October 28, 2016 by Robert Franklin, Esq, Member, National Board of Directors, National Parents Organization
Dads of the world, be thankful you don’t live in Ireland. If you do live in Ireland, consider moving elsewhere. Why? Because the practices of Irish family court judges are so anti-father/anti-child as to set new standards for each. The findings of Roisin O’Shea’s study of family courts that I began conveying yesterday continue.
It is a finding of this research that where court orders were made relating to access and parenting, that the outcome of those orders, was that the ‘tender years’ principle was almost uniformly applied.
That is, in couples with young children, fathers are routinely removed from the children’s lives. Yesterday, we learned that 95% of custody orders give primary custody to mothers, so, as a practical matter, the Tender Years Doctrine, although rigidly adhered to by judges, doesn’t make much difference. The TYD refers to young kids, but, since essentially all children find themselves cared for primarily or exclusively by their mothers post-divorce, the TYD scarcely matters. Even so, at least one of the five judges interviewed by O’Shea took a remarkably expansive view of the TYD.
Judge 1 “I believe that children should be left with their mother at least until they are 12 or 13…”
In that judge’s court then, no father with kids 12 years old or under should even consider asking for custody. He won’t get it. Period. Regardless of the mother’s fitness or lack thereof, the child will live with its mother.
But maybe, just maybe, even though mothers get primary custody, fathers get ample parenting time. That’s at least a possibility. True, but it doesn’t happen. As with everything else in Irish family courts, fathers are persona non grata.
The types of access orders made, ensure that primary carers become the pre-dominant parent, with very limited time allocated to the non-resident parent…
A standard access arrangement for the non-resident parent, primarily fathers, that permeated across all courts as a default position, was the policy of ordering access every second weekend, for a period of hours during the day, and once or twice mid-week for a couple of hours. This arrangement did not appear to be informed by any social studies or child centred research…
The least amount of parenting time usually given to fathers in the U.S. is about 14%. In Ireland it appears to be about half that or less.
Surely, having given dads so little parenting time, at least Irish judges enforce their orders, right? Wrong.
All of the judges interviewed acknowledged that persistent breaches of court ordered access was a chronic problem, but did not believe that attachment and committal was an appropriate sanction where the primary carer was the mother.
What, if anything, did those judges do to enforce their orders? O’Shea doesn’t say, but arresting the miscreant mother wasn’t an alternative for any of the 13 judges whose orders she analyzed. O’Shea also doesn’t say what those judges do if it’s one of the rare custodial fathers who’s interfering with a mother’s access. She suggests though that the practice of refusing to enforce orders via contempt and arrest is reserved for mothers.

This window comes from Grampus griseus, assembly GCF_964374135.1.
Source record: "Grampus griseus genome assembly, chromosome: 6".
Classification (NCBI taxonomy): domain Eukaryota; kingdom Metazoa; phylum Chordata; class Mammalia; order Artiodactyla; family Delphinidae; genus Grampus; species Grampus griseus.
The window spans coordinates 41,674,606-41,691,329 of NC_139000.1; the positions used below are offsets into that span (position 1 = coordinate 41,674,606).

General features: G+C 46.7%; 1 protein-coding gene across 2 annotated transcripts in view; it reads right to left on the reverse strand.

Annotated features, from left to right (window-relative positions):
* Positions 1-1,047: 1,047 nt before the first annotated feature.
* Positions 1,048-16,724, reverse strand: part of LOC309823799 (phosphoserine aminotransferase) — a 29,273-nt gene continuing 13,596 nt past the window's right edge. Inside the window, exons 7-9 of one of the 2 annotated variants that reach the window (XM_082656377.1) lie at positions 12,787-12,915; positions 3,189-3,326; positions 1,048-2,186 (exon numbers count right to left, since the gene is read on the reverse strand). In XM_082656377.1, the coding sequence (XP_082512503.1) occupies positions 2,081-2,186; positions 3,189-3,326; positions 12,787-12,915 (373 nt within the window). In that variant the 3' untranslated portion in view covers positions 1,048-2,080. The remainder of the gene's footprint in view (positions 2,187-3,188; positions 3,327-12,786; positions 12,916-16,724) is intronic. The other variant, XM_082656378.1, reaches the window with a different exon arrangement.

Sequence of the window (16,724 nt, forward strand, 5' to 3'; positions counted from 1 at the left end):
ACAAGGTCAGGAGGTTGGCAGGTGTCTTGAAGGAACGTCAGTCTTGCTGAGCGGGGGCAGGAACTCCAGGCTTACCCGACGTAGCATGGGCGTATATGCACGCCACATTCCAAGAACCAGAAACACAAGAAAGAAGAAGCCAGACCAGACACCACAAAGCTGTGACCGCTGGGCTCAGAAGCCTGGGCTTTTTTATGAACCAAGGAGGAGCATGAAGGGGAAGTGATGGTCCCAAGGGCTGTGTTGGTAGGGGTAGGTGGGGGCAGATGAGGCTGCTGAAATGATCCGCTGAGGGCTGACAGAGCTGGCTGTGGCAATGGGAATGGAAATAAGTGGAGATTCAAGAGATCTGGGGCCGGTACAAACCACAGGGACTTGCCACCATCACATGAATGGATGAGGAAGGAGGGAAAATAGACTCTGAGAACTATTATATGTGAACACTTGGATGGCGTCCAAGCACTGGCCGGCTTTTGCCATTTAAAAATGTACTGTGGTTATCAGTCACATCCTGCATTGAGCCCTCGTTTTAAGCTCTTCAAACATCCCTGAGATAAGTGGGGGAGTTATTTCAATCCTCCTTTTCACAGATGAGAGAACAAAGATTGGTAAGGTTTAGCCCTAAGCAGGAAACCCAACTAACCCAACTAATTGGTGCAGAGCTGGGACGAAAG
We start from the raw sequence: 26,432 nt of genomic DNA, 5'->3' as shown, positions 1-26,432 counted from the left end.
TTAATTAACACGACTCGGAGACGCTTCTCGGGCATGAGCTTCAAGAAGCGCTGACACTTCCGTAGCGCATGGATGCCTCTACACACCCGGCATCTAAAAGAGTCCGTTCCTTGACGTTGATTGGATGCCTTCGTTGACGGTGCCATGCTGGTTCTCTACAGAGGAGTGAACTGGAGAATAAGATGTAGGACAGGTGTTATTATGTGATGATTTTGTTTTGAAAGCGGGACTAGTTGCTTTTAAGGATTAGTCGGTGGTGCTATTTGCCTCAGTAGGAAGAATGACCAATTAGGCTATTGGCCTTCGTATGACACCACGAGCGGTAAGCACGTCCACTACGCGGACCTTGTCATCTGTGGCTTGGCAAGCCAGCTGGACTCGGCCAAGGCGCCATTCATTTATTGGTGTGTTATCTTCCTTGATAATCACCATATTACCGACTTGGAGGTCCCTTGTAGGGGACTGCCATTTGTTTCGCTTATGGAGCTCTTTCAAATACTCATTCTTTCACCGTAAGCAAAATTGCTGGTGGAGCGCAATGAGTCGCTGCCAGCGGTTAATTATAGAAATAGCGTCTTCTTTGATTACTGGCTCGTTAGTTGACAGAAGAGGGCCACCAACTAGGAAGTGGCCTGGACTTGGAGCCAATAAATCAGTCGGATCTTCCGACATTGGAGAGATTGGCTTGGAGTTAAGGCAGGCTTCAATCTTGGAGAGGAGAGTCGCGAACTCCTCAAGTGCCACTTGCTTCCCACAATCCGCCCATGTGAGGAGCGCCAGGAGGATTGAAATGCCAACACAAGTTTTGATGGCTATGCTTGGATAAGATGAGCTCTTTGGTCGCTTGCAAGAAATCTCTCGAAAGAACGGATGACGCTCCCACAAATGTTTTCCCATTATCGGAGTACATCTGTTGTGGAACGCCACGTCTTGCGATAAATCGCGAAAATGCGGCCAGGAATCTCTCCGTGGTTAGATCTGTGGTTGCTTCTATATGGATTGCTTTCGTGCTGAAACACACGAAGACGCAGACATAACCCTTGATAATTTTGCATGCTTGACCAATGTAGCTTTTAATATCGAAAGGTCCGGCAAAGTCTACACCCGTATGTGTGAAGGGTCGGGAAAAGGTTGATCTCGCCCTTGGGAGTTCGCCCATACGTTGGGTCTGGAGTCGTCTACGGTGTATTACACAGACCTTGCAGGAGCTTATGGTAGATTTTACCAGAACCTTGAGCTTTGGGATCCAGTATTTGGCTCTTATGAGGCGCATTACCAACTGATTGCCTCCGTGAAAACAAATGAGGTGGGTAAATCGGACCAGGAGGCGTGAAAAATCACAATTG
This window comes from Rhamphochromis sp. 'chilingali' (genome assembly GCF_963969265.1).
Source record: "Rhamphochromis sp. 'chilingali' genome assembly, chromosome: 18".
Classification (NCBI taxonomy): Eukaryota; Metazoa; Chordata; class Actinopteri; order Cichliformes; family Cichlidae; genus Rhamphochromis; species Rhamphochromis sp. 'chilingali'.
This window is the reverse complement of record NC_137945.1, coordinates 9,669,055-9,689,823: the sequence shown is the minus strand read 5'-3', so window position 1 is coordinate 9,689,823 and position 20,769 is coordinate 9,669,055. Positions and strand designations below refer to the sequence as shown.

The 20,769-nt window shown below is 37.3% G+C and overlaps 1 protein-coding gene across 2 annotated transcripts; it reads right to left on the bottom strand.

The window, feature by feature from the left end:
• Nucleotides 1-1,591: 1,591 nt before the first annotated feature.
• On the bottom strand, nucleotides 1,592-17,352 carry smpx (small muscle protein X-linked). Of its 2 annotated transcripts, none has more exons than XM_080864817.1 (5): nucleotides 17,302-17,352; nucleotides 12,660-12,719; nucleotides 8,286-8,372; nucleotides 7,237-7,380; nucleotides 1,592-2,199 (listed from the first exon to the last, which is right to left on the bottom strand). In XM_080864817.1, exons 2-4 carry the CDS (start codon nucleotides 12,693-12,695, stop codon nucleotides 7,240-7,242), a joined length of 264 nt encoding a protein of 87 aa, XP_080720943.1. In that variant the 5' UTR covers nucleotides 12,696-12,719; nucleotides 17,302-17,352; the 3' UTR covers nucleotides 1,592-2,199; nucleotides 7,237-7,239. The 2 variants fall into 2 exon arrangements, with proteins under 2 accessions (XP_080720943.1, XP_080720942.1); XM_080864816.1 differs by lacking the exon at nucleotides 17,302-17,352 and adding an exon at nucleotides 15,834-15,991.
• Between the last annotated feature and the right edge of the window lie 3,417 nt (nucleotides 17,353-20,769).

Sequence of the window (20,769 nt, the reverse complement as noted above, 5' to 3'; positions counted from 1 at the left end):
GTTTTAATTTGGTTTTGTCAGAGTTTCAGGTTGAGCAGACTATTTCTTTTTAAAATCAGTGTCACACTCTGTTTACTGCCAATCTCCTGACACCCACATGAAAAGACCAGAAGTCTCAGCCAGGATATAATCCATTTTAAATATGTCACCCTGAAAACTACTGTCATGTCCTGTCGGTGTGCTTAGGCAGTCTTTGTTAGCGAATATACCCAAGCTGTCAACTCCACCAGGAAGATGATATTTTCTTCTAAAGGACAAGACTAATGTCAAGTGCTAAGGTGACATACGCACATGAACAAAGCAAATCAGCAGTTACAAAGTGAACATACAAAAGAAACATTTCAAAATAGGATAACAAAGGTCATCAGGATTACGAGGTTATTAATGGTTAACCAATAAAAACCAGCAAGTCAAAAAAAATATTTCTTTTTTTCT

As we’ve seen before, much the same regime rules in Australia and Canada. In the former, case law actually forbids the enforcement of access orders via the court’s contempt powers. Given that about 90% of non-custodial parents there are fathers, it’s hard not to notice that that legal precedent has radically sexist outcomes. And in Canada, the then chief judge of Ontario’s family courts, Harvey Brownstone, actually pretended in an interview that the only sanction available to him to punish custodial parents was jail. He knows perfectly well that’s not the case, but his distaste for enforcing fathers’ rights was such that he stooped to the pretense.
But perhaps violation of access orders isn’t common in Ireland. No, actually the opposite is true. Of course, given the fact that judges don’t seem to punish mothers who violate their orders, it’s not surprising that many do.
Primary carers, the majority of whom were women, often sought to severely restrict or exclude the other parent from the lives of the children, on the basis that frequent contact with the non-resident parent distressed them, and in turn distressed the children.
That identity of interests between mothers and children regarding contact with Dad would be surprising if it were true. The idea that seeing Dad upsets Mom and therefore little Andy or Jenny finds no support in the literature on parenting and child well-being. What upsets kids is not seeing both parents a reasonable amount of time. In cases in which Mom’s upset about Dad is mirrored by the child, we’ve come to suspect parental alienation on her part. Again, O’Shea doesn’t go into that, but, from the outside looking in, that’s what’s suggested.
I’ll do more tomorrow on child support and division of assets. Guess what. Irish judges blatantly discriminate against dads in those areas too. I think I’m beginning to notice a pattern.
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